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Hannah Tinti has a rich cast of characters in "The Twelves Lives of Samuel Hawley." This novel is storytelling at its best. First, there's Samuel, a mystery man with 12 bullet holes scarred on his massive, muscular body. Then there's Loo, a son who is trying to come to grips with a life constantly on the move. Their story - and travels - make for an exciting tale and an ending that's hard to predict.
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This was such a sad tale of a dysfunctional family.  I found myself feeling sorrow for the daughter, and disdain for the father.  I was forever asking myself, "How can a man lead such a life of crime and violence, while protecting his daughter so tenderly?"  Do people like this really exist?  What a puzzlement!
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“Love isn’t about keeping promises. It’s about knowing someone better than anyone else.”

3.5 stars.

Hannah Tinti’s The Twelve Lives of Samuel Hawley tells the unconventional father-daughter relationship shared between Samuel Hawley and Loo (Louise) – a man running from his past and a girl running toward her future.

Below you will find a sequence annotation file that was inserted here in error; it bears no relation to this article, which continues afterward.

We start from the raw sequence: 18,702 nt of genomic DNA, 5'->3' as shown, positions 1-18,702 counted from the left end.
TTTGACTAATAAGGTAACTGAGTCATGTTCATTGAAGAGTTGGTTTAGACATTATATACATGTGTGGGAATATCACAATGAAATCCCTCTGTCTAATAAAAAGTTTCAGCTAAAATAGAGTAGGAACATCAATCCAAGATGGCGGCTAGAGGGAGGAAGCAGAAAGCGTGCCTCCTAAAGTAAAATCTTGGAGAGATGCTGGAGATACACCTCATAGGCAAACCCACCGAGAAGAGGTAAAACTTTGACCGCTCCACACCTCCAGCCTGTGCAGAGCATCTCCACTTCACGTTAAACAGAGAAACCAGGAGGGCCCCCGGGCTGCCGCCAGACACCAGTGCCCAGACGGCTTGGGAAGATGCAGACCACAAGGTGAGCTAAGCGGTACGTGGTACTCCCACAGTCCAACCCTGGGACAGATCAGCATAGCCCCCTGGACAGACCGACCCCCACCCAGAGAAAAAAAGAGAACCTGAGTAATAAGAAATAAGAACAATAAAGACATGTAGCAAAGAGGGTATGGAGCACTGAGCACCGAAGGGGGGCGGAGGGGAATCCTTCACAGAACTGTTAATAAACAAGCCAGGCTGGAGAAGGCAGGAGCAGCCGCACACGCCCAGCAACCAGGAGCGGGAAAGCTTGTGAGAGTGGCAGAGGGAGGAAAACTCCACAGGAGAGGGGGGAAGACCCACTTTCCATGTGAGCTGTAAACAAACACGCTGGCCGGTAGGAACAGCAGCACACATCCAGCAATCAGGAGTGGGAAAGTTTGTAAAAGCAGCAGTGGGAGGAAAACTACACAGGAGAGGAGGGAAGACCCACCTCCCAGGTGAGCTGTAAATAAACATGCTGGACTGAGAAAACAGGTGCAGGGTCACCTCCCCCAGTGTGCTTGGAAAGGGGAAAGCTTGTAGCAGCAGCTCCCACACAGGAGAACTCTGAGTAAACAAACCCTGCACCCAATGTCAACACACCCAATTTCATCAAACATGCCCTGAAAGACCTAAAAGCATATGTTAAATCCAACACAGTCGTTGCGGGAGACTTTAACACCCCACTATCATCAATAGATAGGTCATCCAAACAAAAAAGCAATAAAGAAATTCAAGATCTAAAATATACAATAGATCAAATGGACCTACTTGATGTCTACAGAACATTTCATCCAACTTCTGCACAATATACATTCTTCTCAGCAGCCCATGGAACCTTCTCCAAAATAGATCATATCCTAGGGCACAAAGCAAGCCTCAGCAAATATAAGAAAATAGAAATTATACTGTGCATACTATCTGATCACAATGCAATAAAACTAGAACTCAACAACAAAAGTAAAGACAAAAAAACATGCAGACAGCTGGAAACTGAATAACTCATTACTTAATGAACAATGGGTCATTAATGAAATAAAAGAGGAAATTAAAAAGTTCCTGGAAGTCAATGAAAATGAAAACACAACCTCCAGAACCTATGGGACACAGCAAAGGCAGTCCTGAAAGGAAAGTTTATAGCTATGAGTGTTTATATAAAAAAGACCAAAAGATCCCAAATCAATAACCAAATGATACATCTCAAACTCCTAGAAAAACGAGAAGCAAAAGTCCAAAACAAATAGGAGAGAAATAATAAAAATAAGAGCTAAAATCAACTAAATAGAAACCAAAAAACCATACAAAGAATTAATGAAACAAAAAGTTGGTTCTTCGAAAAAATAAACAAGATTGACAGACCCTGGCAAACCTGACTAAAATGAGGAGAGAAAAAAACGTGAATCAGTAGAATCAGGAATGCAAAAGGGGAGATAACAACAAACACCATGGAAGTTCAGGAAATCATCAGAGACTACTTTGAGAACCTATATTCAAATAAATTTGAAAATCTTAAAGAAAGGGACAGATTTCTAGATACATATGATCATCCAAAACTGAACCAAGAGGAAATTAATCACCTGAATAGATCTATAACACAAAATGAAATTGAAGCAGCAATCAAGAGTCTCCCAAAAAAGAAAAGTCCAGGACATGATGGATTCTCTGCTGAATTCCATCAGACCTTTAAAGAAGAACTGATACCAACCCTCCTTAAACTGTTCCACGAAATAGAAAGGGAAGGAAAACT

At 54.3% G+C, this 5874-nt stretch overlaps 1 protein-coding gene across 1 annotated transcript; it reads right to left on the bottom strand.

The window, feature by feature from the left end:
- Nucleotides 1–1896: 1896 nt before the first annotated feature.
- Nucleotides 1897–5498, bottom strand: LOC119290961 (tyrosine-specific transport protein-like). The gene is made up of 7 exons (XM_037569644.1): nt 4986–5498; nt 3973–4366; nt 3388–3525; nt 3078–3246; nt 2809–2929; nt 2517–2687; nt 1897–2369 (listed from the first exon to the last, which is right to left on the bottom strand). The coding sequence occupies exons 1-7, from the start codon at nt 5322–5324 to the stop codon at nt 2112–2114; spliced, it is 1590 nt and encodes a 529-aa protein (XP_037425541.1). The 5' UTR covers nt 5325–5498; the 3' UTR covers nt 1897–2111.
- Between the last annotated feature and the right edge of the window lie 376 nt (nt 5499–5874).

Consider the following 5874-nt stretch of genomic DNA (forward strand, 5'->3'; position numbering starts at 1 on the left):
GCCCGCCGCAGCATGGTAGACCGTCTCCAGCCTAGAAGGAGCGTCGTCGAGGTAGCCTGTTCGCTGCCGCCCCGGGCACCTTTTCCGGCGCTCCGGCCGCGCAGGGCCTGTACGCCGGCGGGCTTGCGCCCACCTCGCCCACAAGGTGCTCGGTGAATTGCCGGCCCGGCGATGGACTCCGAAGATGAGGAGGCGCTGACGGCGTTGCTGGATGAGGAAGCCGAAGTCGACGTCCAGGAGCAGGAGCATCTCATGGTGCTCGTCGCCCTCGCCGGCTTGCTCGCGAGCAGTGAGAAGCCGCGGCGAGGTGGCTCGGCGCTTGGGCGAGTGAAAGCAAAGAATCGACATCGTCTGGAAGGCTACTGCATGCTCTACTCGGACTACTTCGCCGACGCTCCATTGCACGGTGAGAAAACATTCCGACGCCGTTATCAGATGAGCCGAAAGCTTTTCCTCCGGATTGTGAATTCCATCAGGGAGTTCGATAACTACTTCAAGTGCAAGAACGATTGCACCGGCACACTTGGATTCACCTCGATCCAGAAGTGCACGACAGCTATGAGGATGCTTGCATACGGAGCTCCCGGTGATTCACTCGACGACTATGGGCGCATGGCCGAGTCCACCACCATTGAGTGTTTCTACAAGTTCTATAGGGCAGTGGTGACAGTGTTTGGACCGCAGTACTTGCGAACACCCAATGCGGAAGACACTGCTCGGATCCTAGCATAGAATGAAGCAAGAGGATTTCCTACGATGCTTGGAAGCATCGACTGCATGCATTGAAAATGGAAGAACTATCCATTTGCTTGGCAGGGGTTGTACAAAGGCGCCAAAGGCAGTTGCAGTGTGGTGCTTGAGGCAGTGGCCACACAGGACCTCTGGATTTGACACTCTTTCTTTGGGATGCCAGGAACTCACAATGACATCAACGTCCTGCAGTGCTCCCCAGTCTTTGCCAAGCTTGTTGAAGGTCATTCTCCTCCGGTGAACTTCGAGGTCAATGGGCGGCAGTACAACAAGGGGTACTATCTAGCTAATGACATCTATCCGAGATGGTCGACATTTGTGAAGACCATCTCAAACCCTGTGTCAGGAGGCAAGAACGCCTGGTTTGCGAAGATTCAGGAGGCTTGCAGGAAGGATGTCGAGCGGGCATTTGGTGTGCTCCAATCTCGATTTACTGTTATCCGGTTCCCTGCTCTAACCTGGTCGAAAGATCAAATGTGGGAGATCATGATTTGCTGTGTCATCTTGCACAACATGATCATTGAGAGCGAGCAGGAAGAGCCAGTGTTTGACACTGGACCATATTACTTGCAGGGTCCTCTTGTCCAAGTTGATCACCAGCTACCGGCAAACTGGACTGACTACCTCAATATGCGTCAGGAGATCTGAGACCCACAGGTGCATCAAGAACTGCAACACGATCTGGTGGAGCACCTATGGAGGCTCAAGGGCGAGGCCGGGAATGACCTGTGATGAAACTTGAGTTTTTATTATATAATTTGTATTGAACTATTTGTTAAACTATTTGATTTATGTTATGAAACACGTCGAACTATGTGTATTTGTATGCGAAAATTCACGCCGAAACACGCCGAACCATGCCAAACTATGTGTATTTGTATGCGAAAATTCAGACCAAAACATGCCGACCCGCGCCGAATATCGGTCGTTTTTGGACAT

Because of his past, Hawley never felt comfortable settling in any one place for long. That is, until he and Loo move to Olympus, Massachusetts, the town where Loo’s mother Lily grew up and where Hawley is determined to let Loo do the same. Shifting between Loo’s present and Hawley’s past, Tinti weaves a tale of love lost, revenge sought, and the cost of protecting those you love.

This book was good, but not one of my favorites. I liked the intricacy of how the author wove together Loo’s and Hawley’s stories, taking place decades apart and yet seeming to fit together smoothly, yet also slightly disjointed, until they ultimately converged at the end. Loo’s coming-of-age story was slightly more interesting than the story of Hawley’s criminal past – and how he received his twelve bullets – but neither quite held my interest for long. I wanted to know what happened, but I wasn’t necessarily sitting on the edge of my seat.

In the end, though, there was beauty in this book. The writing itself was well done, though the pacing sometimes felt a little off. I liked the complexity of the characters – not just Hawley and Loo, but the rest of the community – and they kept the story interesting. The setting of Olympus, this tight-knit fishing community, felt authentic and cozy. But the overall story felt disjointed, and I felt myself not caring for the characters as much as the author clearly cared for them.

Overall, this wasn’t a bad story. I can see why so many people enjoyed it, from the cast of interestingly complex characters, to the weaving of Hawley’s past with Loo’s present, to the intricate setting of a small, close-knit fishing town in Massachusetts. However, something about the story just didn’t pull me in, and I was left slightly disappointed but glad I picked up this book.

Thank you to NetGalley and Random House Publishing Group – Random House for a copy of this eBook in exchange for an honest review.